“My agent sent over the audition notice; I read the script and I fell in love with it, like immediately. I knew how special the script was, how special the story was, how special the characters were, I needed to be a part of it.”
He was originally offered the role of T.K. Clifton, Rose’s less than smart best friend. After the audition, the producers didn’t seem very pleased. At that moment, I was like:
“Ah man, this script that I loved, I’m not going be able to be a part of it.”
His agents were able to get Jones back into the room to have a work session for the role of Jermaine instead of Clifton.
“Thank God, they did. They showed it to the producers, they liked it and
here we are!”
On the show, Jones works alongside an all-star cast including comedy heavyweights like Lea Michele and Yvette Nicole Brown. With a set full of comedians, the atmosphere on and off set is nothing short of fun and games.
“One of the things we all committed to early in the process, even at the pilot, was to create an atmosphere at work that was loving, open and fun; when a guest star would come on, they would get the biggest hug from all of us. We “know” the show will get picked up, we were confident, we would always speak for the future. So when the show does get picked up, this is how it needs to be. We have Yvette Nicole Brown, who’s a vet in the game and has been such an awesome resource of knowledge. And Lea as well. Being able to go to her to ask: ‘What are publicists?’ What is that all about?’ Just being able to learn from them and trying to pull gems from their experiences has been great.”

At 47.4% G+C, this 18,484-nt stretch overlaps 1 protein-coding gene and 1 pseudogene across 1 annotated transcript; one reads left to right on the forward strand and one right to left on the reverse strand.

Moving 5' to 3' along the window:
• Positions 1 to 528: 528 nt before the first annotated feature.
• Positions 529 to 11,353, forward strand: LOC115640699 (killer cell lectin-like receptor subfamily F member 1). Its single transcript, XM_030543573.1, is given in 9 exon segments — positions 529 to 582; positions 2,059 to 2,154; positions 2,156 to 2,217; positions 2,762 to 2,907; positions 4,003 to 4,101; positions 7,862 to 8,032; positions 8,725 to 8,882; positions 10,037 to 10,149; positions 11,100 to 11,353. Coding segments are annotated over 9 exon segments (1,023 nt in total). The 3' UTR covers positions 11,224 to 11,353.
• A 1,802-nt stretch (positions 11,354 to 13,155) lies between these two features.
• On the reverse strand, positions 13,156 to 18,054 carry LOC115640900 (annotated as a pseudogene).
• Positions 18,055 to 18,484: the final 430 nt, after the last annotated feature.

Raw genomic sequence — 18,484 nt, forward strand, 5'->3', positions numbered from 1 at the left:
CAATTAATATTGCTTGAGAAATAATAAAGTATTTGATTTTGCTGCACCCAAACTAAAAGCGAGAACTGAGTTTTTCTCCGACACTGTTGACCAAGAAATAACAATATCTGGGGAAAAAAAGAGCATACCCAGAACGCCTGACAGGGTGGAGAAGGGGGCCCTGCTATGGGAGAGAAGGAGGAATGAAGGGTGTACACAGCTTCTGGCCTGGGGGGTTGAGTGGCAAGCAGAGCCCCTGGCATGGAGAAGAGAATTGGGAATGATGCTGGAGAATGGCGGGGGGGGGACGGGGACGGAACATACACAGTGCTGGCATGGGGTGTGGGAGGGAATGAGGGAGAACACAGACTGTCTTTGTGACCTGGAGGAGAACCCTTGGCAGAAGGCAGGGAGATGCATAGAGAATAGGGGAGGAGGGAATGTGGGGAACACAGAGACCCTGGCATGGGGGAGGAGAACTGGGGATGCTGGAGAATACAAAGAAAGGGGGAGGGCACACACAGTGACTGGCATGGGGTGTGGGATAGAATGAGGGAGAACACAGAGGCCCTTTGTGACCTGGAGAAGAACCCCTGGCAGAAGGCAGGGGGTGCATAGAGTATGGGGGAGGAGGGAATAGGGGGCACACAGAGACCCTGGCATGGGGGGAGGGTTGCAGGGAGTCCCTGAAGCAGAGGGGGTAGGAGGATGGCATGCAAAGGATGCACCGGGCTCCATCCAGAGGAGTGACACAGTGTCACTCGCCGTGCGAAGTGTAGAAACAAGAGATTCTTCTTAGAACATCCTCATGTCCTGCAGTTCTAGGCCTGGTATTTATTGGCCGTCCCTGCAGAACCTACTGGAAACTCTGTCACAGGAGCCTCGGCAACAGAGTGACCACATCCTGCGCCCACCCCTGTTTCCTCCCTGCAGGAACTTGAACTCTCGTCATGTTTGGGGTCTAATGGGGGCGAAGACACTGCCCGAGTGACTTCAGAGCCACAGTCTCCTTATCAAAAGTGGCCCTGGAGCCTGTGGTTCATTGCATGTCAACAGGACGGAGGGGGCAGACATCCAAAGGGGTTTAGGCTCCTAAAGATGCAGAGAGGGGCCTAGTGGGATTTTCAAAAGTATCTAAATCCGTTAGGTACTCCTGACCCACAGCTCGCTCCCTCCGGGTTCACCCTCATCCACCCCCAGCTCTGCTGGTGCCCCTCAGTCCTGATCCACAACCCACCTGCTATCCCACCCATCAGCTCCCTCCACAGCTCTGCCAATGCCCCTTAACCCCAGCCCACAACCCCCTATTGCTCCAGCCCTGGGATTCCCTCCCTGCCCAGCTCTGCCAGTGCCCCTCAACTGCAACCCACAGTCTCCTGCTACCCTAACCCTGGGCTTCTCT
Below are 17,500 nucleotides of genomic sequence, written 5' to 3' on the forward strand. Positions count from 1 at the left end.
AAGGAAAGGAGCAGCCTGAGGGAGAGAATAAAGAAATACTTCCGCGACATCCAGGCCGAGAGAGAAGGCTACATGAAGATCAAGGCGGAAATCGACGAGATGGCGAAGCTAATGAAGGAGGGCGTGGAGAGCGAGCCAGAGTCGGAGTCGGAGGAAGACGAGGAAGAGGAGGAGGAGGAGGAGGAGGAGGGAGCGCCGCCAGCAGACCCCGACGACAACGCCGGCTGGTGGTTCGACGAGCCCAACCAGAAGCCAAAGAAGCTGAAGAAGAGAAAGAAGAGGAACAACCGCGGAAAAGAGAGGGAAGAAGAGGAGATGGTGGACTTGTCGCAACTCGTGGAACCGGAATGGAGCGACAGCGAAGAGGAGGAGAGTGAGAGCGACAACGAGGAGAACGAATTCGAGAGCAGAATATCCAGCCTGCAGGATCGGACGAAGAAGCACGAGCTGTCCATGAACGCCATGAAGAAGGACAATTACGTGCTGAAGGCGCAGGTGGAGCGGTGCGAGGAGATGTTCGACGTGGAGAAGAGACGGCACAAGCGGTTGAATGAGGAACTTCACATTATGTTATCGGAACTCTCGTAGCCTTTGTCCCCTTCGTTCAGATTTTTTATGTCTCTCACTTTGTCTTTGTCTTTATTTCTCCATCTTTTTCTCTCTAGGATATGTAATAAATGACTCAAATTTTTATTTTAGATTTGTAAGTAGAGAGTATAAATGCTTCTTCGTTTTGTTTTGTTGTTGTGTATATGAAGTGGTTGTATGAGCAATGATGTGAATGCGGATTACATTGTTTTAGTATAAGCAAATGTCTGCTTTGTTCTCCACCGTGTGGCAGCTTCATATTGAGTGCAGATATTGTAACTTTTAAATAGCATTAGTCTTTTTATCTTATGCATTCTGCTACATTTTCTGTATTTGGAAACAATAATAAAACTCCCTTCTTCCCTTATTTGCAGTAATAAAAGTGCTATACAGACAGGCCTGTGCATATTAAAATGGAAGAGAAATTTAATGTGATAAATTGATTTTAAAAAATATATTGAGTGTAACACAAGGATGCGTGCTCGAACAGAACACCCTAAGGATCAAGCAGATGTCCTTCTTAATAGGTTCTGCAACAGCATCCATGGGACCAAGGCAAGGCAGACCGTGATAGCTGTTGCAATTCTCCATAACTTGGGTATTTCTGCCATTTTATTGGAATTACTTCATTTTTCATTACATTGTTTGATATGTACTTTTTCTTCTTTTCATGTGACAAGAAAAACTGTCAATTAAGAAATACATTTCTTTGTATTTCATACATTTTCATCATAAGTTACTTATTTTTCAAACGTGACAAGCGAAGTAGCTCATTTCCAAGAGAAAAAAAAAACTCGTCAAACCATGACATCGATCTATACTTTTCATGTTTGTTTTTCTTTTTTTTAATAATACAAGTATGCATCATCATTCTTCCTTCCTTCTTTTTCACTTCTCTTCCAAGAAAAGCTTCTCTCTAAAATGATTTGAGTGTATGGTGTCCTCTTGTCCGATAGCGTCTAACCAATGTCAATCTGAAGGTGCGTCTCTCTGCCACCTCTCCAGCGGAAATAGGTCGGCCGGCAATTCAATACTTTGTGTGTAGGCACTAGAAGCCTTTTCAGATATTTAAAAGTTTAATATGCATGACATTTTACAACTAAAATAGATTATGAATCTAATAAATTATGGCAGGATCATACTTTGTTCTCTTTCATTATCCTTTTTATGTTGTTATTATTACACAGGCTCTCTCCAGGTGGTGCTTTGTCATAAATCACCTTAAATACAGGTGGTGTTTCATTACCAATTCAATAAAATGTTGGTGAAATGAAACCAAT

Although, the show is a light-hearted comedy series, Jones points out the show has an underlying message for the viewers.
“It’s a message of love, hope, community and unity. I’m really hoping that when people see the show, it sparks some type of mobility. Maybe we can be the catalyst for someone to go into their own situation and take responsibility and change their community. Whether you’re going to be the president of SGA or president of your church auxiliary or whatever it is that you want to do, you can do it! Even if you don’t have the experience, all you must do is be willing to learn to have a heart for people and love people.”
Jones hopes this message especially resonates with youth, and in particular those who are aspiring to become performers like him and “make it” in this business.
“Don’t focus on trying to make it. Everybody’s definition of “making it” is different. Like, you can be an actor that does amazing regional theater, and you’ve made it. Don’t focus so much on the idea of making it but just do the work, take it seriously. Know that you have a responsibility as an artist to reflect the world and show the world what it looks like, the issues that we have in the world and offer solutions to that. Also I say, stick to the plan. If you came to LA to become an actor, stick to that. Know your journey. How you get there might be different but stick to your plan, don’t second guess yourself.”